Pinole Creek is fed by an extensive watershed that reaches into the hills of Martinez.  It is home to a fabulous variety of wildlife and native plants that reflect the watershed’s health.  One on-going threat to the creek is the build-up of sediments that erode from crumbling hillsides and wash into the water during seasonal floods.  Just such a site exists at Pavon Creeks, located at “the Y”: the intersection of Castro Ranch and Alhambra Valley Roads.

 

A major restoration project was completed by East Bay Municipal Utility District (EBMUD) in 2010.  The project included the construction of a series of seasonal wetlands and sediment traps as well as riparian planting to stabilize creek banks.

In April 2017, after the intense rainy season, FOPCW joined other members of the community to tour the site and discover the changes that have occurred since project completion in 2012.  A wonderful story unfolded as Bert Mulchaey and representatives from Balance Hydrologics, who designed the project, shared the current status.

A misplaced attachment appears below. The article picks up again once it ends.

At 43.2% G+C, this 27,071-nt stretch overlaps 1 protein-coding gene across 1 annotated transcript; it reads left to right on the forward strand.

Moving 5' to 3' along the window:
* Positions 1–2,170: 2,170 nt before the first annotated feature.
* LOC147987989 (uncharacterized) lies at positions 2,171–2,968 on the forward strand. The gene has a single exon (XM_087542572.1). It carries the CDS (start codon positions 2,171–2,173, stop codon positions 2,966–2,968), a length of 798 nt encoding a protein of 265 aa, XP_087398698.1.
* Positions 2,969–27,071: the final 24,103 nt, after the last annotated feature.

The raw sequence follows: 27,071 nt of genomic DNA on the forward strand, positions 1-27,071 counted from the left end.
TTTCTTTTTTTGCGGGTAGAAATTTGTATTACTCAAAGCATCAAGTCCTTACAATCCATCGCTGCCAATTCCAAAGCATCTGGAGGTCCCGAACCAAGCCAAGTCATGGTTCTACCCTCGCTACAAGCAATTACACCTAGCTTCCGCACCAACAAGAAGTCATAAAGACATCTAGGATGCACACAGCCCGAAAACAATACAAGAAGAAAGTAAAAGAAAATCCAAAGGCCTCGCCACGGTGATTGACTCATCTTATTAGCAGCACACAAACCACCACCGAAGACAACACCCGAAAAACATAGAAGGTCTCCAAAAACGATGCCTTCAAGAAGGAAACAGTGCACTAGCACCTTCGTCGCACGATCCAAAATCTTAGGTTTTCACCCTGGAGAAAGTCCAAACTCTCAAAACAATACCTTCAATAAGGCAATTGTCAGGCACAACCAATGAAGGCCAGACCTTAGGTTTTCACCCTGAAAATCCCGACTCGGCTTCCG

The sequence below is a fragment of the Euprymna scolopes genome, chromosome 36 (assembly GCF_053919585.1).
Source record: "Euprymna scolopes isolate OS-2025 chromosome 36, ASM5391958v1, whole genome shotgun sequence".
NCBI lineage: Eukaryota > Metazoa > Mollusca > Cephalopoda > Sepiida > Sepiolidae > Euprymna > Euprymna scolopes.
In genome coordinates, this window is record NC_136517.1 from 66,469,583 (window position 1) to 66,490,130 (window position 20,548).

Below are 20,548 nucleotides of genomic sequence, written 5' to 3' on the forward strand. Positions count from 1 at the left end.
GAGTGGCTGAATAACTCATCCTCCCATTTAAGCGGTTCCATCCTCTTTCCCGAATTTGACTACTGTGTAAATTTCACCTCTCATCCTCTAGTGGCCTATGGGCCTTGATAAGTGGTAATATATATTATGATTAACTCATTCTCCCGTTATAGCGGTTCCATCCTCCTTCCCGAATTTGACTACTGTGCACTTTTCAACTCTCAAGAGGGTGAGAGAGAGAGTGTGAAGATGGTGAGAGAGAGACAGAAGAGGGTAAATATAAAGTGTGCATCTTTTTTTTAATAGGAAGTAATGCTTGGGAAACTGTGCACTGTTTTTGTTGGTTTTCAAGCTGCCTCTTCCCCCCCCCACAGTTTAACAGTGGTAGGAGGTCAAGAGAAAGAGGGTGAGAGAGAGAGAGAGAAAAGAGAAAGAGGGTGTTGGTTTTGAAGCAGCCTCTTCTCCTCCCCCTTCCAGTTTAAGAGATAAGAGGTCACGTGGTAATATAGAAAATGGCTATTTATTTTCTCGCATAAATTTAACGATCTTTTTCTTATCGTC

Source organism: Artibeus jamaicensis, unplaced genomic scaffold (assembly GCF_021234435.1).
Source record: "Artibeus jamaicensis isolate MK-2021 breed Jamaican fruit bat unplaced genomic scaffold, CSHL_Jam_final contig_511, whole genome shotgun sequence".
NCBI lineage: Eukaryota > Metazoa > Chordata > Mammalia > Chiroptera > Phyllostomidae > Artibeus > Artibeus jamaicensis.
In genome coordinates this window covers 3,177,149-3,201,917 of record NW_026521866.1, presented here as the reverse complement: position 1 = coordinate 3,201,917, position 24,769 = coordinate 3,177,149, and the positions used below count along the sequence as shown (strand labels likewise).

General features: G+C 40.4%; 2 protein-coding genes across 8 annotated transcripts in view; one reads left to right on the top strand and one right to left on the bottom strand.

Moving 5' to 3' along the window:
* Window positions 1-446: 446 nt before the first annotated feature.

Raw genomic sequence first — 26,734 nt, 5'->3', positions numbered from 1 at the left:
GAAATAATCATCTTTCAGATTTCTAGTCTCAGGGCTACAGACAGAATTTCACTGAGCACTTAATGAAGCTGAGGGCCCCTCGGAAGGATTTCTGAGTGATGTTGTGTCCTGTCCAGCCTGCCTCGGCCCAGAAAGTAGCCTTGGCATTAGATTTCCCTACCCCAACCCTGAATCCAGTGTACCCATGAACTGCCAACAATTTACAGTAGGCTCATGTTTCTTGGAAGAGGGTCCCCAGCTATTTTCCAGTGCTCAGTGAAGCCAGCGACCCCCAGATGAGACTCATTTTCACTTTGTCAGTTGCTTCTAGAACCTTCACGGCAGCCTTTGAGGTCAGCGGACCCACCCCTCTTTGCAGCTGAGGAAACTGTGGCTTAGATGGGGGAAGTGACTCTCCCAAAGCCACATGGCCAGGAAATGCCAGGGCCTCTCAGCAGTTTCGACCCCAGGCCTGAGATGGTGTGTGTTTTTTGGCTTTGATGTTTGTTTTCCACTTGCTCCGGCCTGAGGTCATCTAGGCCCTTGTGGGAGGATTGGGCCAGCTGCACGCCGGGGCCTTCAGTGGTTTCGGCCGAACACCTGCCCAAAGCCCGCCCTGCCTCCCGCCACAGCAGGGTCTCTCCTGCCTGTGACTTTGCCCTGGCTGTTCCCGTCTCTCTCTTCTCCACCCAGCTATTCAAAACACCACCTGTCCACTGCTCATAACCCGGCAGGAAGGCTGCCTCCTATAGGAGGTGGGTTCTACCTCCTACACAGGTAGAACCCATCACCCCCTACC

Willows are thriving in the various channels, their roots slowing down the flow of water and silt.  The sediment forebays have trapped a large portion of the silt that washes down in a typical year.  As a result, the lower ponds (closest to the road intersection) are home to an increasing diversity:  Western pond turtles, the endangered red-legged frogs, killdeer, egrets, blue herons, and buffleheads make their home in the seasonal wetlands.

Monitoring will continue for another 3 years as the site becomes permanently established. Thereafter, the creek and wetland restoration will be maintained in perpetuity for the benefit of sensitive fish and wildlife species.  It was a great day to tour the Pavon Creeks site and experience first-hand the beauty of our watershed.

Orienting visitors to the lay of the land at Pavon Creeks
Orienting visitors to the lay of the land at Pavon Creeks
One of the sedimentation ponds, providing habitat.
One of the sedimentation ponds, providing habitat.